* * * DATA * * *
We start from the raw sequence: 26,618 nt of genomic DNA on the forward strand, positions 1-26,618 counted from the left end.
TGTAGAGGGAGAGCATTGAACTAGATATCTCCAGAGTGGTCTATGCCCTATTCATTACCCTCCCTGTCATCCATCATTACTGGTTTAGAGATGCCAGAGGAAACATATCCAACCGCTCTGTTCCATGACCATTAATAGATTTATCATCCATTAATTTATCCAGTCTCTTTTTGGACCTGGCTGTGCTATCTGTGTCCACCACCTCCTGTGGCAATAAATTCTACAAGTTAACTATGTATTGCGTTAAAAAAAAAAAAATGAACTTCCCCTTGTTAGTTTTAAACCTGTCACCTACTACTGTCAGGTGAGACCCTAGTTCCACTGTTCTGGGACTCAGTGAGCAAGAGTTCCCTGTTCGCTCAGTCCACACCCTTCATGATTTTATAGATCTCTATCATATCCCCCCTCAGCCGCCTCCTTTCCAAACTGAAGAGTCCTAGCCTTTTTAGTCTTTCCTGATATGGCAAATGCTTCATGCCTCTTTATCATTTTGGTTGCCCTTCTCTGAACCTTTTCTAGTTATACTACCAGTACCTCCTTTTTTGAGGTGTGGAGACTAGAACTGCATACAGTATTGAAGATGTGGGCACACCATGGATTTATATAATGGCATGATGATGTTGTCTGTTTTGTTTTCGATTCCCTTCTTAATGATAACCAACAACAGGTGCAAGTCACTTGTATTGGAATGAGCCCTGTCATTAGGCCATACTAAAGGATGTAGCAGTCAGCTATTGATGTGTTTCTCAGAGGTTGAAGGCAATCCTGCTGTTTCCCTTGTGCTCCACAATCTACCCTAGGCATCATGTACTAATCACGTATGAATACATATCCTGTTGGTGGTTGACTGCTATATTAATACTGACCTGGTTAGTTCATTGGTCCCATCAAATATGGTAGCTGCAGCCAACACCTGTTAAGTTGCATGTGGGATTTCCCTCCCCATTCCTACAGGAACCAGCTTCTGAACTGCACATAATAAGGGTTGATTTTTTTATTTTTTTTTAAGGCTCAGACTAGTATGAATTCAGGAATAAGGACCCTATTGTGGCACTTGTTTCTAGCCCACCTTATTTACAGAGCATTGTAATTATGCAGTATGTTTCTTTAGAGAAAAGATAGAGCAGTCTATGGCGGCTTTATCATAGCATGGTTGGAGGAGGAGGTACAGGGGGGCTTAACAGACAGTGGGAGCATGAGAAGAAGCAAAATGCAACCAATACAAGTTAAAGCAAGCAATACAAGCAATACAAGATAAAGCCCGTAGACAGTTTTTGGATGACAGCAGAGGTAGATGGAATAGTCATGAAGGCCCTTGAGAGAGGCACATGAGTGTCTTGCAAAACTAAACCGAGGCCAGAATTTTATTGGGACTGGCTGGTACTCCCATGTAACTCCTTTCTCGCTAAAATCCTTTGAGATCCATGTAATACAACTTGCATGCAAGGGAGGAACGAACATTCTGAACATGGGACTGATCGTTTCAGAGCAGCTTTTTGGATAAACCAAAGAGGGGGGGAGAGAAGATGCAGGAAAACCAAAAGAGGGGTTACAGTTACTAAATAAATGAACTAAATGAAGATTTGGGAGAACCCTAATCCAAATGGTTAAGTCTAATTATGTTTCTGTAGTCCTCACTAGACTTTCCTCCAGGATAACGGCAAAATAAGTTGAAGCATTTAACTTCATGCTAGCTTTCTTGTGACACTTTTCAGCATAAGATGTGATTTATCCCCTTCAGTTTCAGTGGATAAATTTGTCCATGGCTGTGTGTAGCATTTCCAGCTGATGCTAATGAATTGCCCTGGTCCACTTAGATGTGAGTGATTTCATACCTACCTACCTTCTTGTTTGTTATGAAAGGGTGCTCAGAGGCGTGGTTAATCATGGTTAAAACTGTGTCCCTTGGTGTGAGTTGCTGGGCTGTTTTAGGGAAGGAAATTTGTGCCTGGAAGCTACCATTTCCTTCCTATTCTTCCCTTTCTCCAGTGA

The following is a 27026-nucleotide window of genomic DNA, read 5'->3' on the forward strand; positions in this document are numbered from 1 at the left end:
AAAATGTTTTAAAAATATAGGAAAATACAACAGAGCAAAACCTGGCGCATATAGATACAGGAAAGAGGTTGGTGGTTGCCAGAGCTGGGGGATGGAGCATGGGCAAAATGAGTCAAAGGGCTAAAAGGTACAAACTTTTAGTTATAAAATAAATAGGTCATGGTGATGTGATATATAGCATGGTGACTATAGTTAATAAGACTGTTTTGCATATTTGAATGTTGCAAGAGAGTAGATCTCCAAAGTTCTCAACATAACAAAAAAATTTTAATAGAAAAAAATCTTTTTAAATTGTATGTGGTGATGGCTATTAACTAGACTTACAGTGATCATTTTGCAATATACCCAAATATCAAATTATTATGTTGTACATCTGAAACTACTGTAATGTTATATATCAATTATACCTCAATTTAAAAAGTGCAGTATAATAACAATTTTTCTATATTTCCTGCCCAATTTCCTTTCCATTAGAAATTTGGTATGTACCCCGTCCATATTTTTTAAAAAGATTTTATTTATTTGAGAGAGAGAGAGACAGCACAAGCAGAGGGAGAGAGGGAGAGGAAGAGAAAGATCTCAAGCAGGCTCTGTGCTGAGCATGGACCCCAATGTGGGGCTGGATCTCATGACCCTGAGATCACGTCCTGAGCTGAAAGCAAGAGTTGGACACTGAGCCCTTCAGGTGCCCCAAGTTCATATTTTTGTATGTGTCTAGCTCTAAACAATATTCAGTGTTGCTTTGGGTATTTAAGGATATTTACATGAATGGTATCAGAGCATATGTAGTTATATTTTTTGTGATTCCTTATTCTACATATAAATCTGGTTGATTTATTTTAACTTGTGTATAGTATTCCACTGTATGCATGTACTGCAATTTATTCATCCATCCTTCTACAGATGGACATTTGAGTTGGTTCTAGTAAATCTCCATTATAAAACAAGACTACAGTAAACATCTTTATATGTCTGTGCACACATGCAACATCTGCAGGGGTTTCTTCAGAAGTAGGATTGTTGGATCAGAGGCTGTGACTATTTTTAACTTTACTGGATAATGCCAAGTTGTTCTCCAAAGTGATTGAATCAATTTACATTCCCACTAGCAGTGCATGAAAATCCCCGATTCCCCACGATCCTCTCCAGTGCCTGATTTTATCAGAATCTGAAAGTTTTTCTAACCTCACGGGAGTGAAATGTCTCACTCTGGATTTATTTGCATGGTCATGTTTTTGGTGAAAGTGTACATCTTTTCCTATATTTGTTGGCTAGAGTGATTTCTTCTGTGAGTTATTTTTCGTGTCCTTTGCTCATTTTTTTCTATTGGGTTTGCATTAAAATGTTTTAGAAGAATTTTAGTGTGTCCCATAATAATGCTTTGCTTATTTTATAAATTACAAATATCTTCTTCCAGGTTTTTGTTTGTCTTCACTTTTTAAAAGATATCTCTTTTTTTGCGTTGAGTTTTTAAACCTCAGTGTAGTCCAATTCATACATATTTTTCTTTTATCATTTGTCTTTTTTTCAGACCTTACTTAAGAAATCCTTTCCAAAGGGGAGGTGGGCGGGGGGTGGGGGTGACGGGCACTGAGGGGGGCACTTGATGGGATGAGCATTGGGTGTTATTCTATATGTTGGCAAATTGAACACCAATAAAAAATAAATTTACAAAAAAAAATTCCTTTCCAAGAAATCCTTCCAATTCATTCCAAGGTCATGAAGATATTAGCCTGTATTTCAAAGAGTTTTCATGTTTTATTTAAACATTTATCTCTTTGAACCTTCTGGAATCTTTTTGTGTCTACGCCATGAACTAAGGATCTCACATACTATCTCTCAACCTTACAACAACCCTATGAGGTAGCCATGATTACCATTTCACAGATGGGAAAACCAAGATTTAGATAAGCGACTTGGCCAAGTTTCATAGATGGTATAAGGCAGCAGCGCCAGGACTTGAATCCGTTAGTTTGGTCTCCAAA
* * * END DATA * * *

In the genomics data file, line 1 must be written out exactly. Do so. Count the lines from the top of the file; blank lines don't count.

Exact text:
We start from the raw sequence: 26,618 nt of genomic DNA on the forward strand, positions 1-26,618 counted from the left end.